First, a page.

👤 Yes there aren’t any problems here, seeing how there are Armenian churches in Iran.

Host: So what you’re trying to say is that the presence of Armenian churches in Iran makes you loyally treat the Iranian Mosque. But after all you are walking down the street and there is a Mosque standing in the middle of the street – doesn’t it bother you?

👤 No. When you asked that question I had a thought, that this festival should change its name to “Nationality - Armenian”. A Mosque cannot bother someone who is civilized.

Host: Аnd who said that society is civilized? I am simply allowing myself to ask that question because I know for a fact there are people in the audience whose nerves are shattered by that Mosque.

👤 It doesn’t bother me.

Host: Thank you let’s hear the others out.

👤 Some time ago we were talking about cults holding a small number in our society, so they cannot harm us in any way, so let them stay. But now, 50 percent if not more are cult members. That’s why it’s very possible that they will become a threat for us in a few years. We have become accustomed to accept what we see. But as they do in Turkey, where the crosses are taken down from the steeples of the Armenian churches, the same limitations must be done here, so it doesn’t enter into our families.

Laura Khanamiryan: I want to say that regretfully the only well preserved Armenian churches are in Iran. The situation there is better than here in Armenia. And it is our duty to be tolerant to their Mosques. A Mosque is a source for spiritual food. We must be tolerant and respect other religions.

👤 The most important thing is the content. What goes on in that Mosque? I know there is an Armenian girl who teaches Farsi. She married with a Persian and took up the Persian religion, that’s where the danger is. And Farsi is being taught there with specific ceremonies. That’s where the danger is. Not in the fact that there is simply a Mosque on the street. That’s history let it remain. But we must be attentive to the content. That type of semi-literate teaching of Farsi creates the danger for our people.

Host: Unfortunately that’s the last opinion we will hear today because we have already extended the discussion time twice, and we could talk about any of the questions which were brought up here today endlessly. Tomorrow we will have more time for relations with the guests of the festival.

The end of the festival day, after viewing the film “Shahin”

Edvard Antinyan: There is such a problem. When we want the world to recognize our genocide and we often wonder, why is the world so indifferent to it, and we think to ourselves, why don’t they want to understand such a simple thing, that we had genocide, and Armenians were killed. Are there a lot of us who are nervous about what’s happening in Dartford, were many of you interested what started the holocaust, beginning from the “crystal night” in Munich, as a result of which 6 million people died. Or during Polpot in Cambodia – 1.5 million, in Uganda close to 900 thousand people were terminated. Why do I talk about this? If we want the world to be concerned about us, we must be obliged to be concerned with the world’s problems.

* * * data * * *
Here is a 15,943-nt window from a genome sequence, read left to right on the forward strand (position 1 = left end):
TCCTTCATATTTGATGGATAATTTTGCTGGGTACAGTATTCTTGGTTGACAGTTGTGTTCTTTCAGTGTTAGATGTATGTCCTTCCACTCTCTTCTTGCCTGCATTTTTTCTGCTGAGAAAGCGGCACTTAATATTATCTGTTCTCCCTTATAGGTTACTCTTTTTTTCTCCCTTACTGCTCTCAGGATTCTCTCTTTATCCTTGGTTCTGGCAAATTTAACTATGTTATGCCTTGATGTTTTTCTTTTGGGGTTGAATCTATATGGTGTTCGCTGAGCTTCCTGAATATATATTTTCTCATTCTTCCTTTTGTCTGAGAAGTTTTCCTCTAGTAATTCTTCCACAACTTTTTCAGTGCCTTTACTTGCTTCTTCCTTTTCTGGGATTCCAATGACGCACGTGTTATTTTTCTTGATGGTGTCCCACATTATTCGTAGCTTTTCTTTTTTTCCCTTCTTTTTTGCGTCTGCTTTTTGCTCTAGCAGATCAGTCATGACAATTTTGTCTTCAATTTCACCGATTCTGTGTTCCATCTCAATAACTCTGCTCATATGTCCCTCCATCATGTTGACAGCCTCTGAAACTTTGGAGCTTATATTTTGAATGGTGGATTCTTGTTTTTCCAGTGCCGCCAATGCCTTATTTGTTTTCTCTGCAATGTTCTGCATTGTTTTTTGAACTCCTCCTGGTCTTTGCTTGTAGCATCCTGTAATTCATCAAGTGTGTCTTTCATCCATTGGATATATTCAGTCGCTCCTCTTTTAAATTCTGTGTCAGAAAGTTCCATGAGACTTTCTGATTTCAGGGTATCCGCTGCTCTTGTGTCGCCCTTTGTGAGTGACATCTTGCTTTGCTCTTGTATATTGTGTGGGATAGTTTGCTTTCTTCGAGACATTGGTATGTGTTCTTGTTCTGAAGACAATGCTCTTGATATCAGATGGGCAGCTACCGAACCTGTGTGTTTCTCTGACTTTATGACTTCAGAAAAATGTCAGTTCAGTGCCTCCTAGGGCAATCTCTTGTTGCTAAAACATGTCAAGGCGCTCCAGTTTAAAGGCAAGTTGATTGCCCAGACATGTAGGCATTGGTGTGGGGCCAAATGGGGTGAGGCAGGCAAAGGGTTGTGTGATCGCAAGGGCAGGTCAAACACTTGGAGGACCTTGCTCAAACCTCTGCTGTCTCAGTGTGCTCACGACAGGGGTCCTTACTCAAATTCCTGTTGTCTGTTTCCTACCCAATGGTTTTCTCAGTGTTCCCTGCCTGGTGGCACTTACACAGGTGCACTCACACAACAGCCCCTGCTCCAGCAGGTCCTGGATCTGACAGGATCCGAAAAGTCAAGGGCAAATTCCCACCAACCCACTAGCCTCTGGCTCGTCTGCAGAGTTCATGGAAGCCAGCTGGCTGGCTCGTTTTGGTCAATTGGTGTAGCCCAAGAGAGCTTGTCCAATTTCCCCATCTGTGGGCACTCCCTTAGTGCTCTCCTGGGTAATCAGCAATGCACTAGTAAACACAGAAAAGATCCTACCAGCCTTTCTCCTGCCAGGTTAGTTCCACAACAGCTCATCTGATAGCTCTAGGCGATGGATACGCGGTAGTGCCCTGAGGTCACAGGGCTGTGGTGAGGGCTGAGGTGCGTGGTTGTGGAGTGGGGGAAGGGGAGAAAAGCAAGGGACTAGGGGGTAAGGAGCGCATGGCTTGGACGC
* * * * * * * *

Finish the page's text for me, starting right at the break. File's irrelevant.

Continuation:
If we want to talk about the genocide with someone anywhere, we must start the conversation from all human-related problems, to involve the one you’re conversing with, and only after that, by the way, mention about our genocide. Take for example; there were many opportunities, we spoke about Japan, we sometimes wonder, how it is possible for anyone in Japan, which has a population of 100 million, not know the height of our mount Ararat. Do a lot of us know the height of mount Fujiyama, if you want a country with such a large population to be humble enough to know the height of 3 million in population Armenia’s holly mountain, then first say it like so: Wow your Fujiyama is so beautiful, what a wonderful mountain, just like our Ararat, then slowly approach the subject of the height of the mountain, that Ararat is almost as tall as Fuji, and that its only 1389 meters taller than Fuji. Show your advantage, but also respect him, so you can prove yours as delicately as possible.

Why should the world recognize you if you’re not going to communicate with the outside world? And in the question “us and others” I would like us to begin from the following, we tell the world “when we had a theatre - you were up on trees”, but we aren’t prepared for the second question: and what was that theatre like? Lets hold a survey on the street downtown Yerevan and ask a hundred people, how many of them will know what that theatre was like, where was the show conducted, who conducted the show. But we want to make them wonder with the point that, they were up on trees. They have come down from the trees a long time ago. Yet we aren’t the inheritors of that theatre, we aren’t continuing that civilization. We should have known that for ourselves and not to surprise anyone. Thank you.

Recorded by Luiza Poghosyan
South Caucasian Documentary Film Festival of Peace and Human Rights in Armenia implementing by Caucasus Center of Peace-Making Initiatives with support of Eurasia partnership foundation - Armenia and the American People through the United States Agency for International Development (USAID)

So-organizer of festival in Yerevan:
Edvard Antinyan